View Full Version : Outdoor FM antenna signal loss help

16-May-2016, 2:07 PM
Hi all,
I have an Antennacraft FM6 antenna mounted outside roughly 10-12 feet high (say 11 feet average).
My cable run (RG6 non quad shield), is 75 feet long roughly, and I lose the majority of all my upper frequencies. I had this same antenna mounted indoors and I got all of my Pittsburgh FM's clear, but outside, the very upper frequencies have way too much static.
What is the cure for this? I know a preamp would hurt more than help, from the research I've done.
I had a coworker tell me about a long wire run FM repeater, but I have no idea if this is actually a thing..or not.
Any help would be greatly appreciated.

P.S. - Ignore the red underlines on the FM Fool report, I was trying to aim the antenna for these 2 stations and no luck.

19-May-2016, 12:53 PM
I suspect that electrical noise interference has raised the noise floor which will mask your weak signals.

Is the coax grounded with a grounding block connected to the house electrical system ground to reject interference?

You can hunt for electrical interference with a portable radio that will tune the AM broadcast band. Tune to a frequency not in use at the low 550 end or the high 1600 end. You can also use the AM radio in your car or a portable radio that tunes the aircraft band which is AM. An FM portable is not suitable for noise hunting.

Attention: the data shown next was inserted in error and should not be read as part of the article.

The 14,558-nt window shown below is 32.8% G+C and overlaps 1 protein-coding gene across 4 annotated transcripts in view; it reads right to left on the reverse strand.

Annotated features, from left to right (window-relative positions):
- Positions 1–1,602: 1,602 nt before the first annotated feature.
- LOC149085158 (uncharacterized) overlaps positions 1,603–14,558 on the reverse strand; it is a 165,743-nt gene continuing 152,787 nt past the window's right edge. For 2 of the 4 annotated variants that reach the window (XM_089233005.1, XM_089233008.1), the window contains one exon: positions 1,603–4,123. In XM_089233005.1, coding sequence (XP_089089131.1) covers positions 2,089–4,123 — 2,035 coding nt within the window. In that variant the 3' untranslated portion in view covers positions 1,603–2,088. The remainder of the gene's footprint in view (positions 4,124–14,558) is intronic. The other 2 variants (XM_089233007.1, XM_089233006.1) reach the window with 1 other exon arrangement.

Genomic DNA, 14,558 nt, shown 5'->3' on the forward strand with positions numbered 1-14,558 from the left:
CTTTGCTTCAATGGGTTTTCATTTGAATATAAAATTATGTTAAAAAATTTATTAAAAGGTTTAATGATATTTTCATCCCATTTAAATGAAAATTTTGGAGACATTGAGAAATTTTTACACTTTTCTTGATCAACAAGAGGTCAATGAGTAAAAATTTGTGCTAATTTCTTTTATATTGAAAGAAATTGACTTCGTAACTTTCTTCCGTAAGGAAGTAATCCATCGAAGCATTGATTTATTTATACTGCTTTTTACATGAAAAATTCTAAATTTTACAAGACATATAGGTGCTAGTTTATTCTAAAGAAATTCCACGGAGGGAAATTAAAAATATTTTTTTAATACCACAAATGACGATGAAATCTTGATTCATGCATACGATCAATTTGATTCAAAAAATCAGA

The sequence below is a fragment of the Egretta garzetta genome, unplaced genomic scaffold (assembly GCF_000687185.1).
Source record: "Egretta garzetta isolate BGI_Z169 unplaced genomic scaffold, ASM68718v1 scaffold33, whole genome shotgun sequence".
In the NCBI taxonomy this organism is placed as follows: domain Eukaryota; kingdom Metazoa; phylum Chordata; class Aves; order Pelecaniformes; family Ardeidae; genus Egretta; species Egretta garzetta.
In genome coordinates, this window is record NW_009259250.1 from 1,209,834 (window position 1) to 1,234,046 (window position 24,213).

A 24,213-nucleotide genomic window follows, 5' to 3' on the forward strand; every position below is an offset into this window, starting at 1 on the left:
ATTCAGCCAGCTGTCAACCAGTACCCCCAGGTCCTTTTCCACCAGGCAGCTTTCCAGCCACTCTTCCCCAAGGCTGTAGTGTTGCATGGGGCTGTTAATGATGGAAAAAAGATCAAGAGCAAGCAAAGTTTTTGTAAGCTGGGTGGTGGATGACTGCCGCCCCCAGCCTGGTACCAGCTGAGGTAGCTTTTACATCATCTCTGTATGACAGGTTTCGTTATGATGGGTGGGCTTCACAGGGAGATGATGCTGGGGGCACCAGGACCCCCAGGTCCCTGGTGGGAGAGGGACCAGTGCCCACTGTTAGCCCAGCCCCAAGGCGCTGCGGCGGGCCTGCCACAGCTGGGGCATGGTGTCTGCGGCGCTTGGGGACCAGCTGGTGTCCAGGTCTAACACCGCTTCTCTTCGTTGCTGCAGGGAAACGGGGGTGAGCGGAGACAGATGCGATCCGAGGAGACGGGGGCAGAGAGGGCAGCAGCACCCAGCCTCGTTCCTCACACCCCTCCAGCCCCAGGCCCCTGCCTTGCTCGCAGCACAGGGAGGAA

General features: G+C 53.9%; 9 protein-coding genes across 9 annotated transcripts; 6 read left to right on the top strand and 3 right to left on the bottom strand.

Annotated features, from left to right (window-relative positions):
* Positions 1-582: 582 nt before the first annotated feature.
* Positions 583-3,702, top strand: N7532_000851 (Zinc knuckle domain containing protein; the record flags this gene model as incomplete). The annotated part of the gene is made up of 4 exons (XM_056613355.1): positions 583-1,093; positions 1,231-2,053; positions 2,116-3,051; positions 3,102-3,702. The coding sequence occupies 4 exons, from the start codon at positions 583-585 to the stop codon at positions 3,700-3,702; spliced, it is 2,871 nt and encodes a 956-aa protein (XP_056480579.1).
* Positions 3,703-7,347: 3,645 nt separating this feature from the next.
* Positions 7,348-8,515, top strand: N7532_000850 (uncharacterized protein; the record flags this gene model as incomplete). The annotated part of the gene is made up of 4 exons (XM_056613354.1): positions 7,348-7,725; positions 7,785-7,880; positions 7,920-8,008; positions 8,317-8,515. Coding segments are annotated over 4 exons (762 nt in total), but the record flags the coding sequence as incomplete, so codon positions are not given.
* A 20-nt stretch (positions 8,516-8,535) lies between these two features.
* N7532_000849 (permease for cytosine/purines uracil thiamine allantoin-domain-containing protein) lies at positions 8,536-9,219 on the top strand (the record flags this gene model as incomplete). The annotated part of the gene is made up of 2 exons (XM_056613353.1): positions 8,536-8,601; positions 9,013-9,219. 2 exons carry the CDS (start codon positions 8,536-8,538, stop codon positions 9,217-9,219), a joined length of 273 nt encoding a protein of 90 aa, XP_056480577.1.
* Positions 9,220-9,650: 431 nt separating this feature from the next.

Your previous thread:
Preamp vs Distribution amp for outdoor FM antenna

19-May-2016, 1:05 PM
It is electrical noise, I can hear it when I try to tune in one of those frequencies. And no, it's not grounded. It's just one straight piece of 75 ft RG6. I imagine I'm better off connecting a ground to the house system, vs having it going to a grounding rod? or does that not matter?

19-May-2016, 1:15 PM
Usually better to connect to the house electrical system ground. For a temporary test I use a wire connected to the grounding pin of 3-wire plug inserted in a properly wired 3-wire receptacle or a cold water pipe with no plastic sections in it.

You might have to move your antenna if it is close to the noise source.

19-May-2016, 1:21 PM
I temporally moved the antenna back inside as I got more even reception inside, but it was mounted roughly 6-8 feet under the 91XG. But I'll try that, thanks.